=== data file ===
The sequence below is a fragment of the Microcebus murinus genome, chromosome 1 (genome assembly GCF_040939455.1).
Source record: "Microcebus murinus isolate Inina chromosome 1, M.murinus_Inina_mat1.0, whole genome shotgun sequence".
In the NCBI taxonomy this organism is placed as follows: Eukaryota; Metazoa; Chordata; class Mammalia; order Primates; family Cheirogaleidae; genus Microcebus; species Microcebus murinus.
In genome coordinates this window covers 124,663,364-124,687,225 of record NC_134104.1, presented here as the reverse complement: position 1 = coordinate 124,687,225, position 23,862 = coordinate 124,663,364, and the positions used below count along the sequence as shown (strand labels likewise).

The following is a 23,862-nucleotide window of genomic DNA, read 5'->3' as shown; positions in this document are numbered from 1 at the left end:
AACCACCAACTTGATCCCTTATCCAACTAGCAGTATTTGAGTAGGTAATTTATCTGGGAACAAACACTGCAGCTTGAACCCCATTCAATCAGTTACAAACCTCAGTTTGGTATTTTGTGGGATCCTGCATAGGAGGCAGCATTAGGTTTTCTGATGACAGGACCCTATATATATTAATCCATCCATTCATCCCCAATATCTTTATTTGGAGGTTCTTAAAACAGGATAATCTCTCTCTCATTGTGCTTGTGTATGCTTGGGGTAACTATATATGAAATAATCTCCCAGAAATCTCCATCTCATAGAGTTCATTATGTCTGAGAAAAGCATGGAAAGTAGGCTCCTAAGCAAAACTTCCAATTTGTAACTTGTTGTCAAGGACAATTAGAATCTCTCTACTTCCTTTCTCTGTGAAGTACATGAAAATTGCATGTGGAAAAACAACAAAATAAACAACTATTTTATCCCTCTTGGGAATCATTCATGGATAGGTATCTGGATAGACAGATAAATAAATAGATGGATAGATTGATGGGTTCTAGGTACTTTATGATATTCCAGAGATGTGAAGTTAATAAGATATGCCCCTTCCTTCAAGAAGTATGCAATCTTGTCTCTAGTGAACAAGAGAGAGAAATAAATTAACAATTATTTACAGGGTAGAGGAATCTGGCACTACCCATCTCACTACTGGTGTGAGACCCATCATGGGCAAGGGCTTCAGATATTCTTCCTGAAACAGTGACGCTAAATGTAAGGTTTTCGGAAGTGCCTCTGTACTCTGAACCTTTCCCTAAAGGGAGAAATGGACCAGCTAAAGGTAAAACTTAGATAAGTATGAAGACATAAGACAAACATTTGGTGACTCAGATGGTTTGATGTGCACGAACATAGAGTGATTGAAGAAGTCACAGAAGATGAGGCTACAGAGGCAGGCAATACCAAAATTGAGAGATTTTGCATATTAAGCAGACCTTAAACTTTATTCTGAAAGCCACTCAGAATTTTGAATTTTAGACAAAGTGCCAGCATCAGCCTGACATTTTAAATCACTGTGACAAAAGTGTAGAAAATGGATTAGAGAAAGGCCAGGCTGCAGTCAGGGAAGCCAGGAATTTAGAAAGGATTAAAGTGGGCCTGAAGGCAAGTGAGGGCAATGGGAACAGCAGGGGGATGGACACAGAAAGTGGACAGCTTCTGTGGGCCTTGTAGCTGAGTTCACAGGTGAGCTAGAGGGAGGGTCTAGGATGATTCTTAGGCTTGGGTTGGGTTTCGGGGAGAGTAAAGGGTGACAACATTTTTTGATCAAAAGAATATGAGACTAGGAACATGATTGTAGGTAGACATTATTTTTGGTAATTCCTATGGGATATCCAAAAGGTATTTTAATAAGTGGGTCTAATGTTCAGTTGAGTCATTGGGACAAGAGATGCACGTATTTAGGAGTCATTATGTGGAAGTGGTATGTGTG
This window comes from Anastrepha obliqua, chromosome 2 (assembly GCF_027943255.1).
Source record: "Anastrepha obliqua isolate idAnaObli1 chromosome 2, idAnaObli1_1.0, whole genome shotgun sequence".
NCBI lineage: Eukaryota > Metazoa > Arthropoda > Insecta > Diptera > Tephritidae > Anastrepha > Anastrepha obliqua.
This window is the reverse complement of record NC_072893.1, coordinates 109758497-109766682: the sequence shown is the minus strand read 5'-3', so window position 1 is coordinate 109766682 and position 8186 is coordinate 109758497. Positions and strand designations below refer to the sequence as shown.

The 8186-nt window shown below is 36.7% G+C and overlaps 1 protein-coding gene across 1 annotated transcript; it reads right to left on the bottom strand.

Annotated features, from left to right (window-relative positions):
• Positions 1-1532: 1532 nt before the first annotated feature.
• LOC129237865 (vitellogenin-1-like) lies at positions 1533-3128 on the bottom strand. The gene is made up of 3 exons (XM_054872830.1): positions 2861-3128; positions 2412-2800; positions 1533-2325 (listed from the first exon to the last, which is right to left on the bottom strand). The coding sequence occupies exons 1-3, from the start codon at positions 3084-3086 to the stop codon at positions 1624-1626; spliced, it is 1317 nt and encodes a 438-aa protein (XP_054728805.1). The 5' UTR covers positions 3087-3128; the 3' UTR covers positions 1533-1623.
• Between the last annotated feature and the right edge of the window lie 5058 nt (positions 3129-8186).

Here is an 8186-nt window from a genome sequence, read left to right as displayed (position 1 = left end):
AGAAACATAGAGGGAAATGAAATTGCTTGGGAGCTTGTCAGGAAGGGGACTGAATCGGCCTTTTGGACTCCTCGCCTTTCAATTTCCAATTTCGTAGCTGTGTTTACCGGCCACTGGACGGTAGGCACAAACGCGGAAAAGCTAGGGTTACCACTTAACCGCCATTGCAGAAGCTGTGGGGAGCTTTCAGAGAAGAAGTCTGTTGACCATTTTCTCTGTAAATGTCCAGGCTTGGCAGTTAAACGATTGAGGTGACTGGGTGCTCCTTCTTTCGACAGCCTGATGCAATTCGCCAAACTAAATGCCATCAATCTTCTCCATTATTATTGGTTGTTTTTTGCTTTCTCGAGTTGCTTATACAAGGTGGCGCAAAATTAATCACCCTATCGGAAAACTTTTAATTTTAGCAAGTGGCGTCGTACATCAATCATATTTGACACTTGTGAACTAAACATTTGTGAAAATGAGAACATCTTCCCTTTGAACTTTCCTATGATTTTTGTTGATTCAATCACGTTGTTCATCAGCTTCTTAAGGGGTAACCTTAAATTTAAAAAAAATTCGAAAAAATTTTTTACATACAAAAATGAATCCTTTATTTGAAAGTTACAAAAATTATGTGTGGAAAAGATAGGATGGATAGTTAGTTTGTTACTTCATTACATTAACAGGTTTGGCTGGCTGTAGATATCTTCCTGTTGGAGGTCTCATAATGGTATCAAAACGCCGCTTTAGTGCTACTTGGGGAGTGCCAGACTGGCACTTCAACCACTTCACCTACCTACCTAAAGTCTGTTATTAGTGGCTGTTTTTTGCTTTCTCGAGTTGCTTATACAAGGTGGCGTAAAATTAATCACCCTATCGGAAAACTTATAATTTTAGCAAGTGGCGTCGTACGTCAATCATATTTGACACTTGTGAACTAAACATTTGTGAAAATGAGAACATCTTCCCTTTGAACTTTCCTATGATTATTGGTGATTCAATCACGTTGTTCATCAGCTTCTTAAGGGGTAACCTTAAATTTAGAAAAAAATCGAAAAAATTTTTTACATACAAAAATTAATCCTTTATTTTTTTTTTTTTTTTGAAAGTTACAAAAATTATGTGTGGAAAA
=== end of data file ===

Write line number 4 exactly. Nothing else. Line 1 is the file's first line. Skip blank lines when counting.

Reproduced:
In genome coordinates this window covers 124,663,364-124,687,225 of record NC_134104.1, presented here as the reverse complement: position 1 = coordinate 124,687,225, position 23,862 = coordinate 124,663,364, and the positions used below count along the sequence as shown (strand labels likewise).